There is someone for everyone… and they are probably on Facebook

There is someone for everyone

It didn’t take me long to fail in my commitment to myself to post once a week, but there you go… but I have been busy… you know saving lives and stuff. Just to be clear it is very much an exaggeration to say I heroically saved a life, although I did rescue a baby blackbird from the claws of certain death – AKA my neighbour’s cat. So today I decided to write ‘There is someone for everyone’

I will tell the story first because it does lead somewhere. The bird later Christened ‘Hope’ by my daughter was sat under the patio table shaking – less than 2 meters away from the cat and as I tried to pick Hope up to put her in the bush away from harm, she rolled over flapped and wobbled and looked in a bad way. I put her up on the garage roof but she slid down into the gutter and after a few minutes jumped down onto the drive as the cat prowled ever closer. I put her in a box and kept her wrapped in tissue and on the advice of my colleague fed her ground mealworms (my daughter has a hamster so we have such things at home) mixed with water. Not really knowing what else to do I posted on my local Facebook group asking if anyone could help.

There is someone for everyone - Even Hope

A wonderful local lady, who I have seen posting about rescuing and caring for the local wildlife, responded and said she could help and give antibiotics if the cat had got to her, which it looked like it had, and could care for her.

And that’s the reason for this post’s title ‘There is someone for everyone’. So this is quite common to hear and usually regarding relationships or dating, but it made me realise there really is someone looking out for everyone and this is exactly how a community is supposed to work. At Christmas, I donated to a women’s refuge with items for young babies via a local woman on Facebook. Recently the war in Ukraine, lots of community groups are gathering donations on facebook local groups. And of course during the pandemic lots of support groups for the isolated, sick, and needy.

You could be dismissive and prioritise these causes claiming one is more important than the other, and indeed some are far more serious and the plight far more desperate, immediate and life-threatening, but that’s just the point… There is someone in the community who will spring into action and organise a one-off fundraiser for displaced victims of war, another who will care and organise litter picks to keep the community looking nice. And other people who use their time and patience to care for local wildlife. Like the local hero who is caring for Hope. My daughter named the blackbird fledgling Hope because she hopes that she will return to her mother, who has been searching and waiting for her in the garden.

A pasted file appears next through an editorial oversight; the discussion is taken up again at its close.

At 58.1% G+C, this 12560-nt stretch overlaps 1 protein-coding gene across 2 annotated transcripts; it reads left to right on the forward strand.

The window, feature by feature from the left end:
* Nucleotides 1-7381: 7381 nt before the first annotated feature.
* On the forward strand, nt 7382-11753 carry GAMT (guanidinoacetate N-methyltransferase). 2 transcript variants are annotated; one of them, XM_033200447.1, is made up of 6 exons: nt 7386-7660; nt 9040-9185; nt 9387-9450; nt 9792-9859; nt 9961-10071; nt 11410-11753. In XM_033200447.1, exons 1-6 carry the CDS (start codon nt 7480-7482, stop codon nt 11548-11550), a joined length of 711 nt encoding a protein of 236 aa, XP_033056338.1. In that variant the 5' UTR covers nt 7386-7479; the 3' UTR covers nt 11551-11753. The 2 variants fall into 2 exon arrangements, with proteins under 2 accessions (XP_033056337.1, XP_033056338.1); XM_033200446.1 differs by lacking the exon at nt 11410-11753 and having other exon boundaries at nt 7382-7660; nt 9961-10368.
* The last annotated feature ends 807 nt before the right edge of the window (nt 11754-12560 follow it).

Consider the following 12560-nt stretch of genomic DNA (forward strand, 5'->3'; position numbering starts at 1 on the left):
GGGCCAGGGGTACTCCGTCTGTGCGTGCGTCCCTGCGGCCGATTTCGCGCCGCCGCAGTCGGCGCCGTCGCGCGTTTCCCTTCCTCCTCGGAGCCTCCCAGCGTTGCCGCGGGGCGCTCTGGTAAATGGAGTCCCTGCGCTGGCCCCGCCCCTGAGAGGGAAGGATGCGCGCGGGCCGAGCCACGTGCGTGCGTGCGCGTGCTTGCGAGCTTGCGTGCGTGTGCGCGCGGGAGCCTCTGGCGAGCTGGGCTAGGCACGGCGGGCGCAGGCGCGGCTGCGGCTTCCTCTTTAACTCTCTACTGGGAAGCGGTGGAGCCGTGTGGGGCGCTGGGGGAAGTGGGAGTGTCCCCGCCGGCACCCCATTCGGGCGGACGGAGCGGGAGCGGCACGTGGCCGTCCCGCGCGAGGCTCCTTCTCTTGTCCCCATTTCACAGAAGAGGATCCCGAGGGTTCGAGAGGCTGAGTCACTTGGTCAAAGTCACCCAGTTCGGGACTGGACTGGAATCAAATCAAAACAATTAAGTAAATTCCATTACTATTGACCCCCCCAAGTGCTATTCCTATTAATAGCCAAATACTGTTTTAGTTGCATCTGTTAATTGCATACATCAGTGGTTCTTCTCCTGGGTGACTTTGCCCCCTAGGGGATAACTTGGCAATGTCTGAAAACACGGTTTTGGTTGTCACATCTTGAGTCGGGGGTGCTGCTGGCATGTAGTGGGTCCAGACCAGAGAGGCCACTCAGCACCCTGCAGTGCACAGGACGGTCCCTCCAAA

Everyone bashes Facebook these days, but it is great for local communities, connecting people to help and really there is someone for everyone.

Apparently, 1.8 billion people use Facebook Groups every month. A recent Search Engine Journal article references a report from NYU’s The Governance Lab which examines how Facebook Groups allow people to form meaningful communities they often wouldn’t have the opportunity to offline. has some pretty interesting stats:

  • More than 1.8 billion people use Facebook Groups every month.
  • There’s over 70 million admins and moderators running active Facebook groups.
  • More than half of all users are in five or more groups.
  • Groups with ties to local communities and cities generate the greatest sense of belonging.
  • Over 50% of respondents who named an online group as their most important had belonged to that group for more than a year.
  • Groups with ties to local communities and cities generate the greatest sense of belonging.
  • Over 50% of respondents who named an online group as their most important had belonged to that group for more than a year.

In August 2020 facebook commissioned its own report surveying fifteen countries and 15,000 people who are currently members of online and in-person communities to learn more about communities and how they can best support them.

Facebook states “The research revealed that while all communities play a role in people’s lives, online communities, in particular, have taken on new roles, especially during the pandemic”.

Key findings from the Facebook Communities Insights Survey include:

  • COVID-19 has brought out the best in communities. 91% of respondents said they have given some form of support to others through a group or community during the pandemic. 86% have said they received some form of support from others.
  • Online communities are thriving. 77% say the most important group they are part of now operates online.
  • Online communities provide a sense of belonging. 98% of people who belong to an online group say they feel a sense of belonging to that group.
  • Communities provide a safe space. 33% of people whose preferred group operates primarily online told us they feel more comfortable sharing their feelings and perspectives with their group than with their friends and family.
  • Community leaders bring people together. 58% of respondents agree that one of the top qualities that makes a community successful is having effective leaders.

According to Facebook data, over half of Facebook users are members of five or more active Groups. Communities are playing a vital role in connecting people and providing emotional support.

There IS someone for everyone!

Of course, Facebook and Facebook groups can be pretty toxic, and many community groups are mostly people moaning about parking, litter and noisy neighbours or trying to prove that one man’s trash is another’s treasure. But once again, some people like that – There IS someone for everyone… and they are probably on Facebook!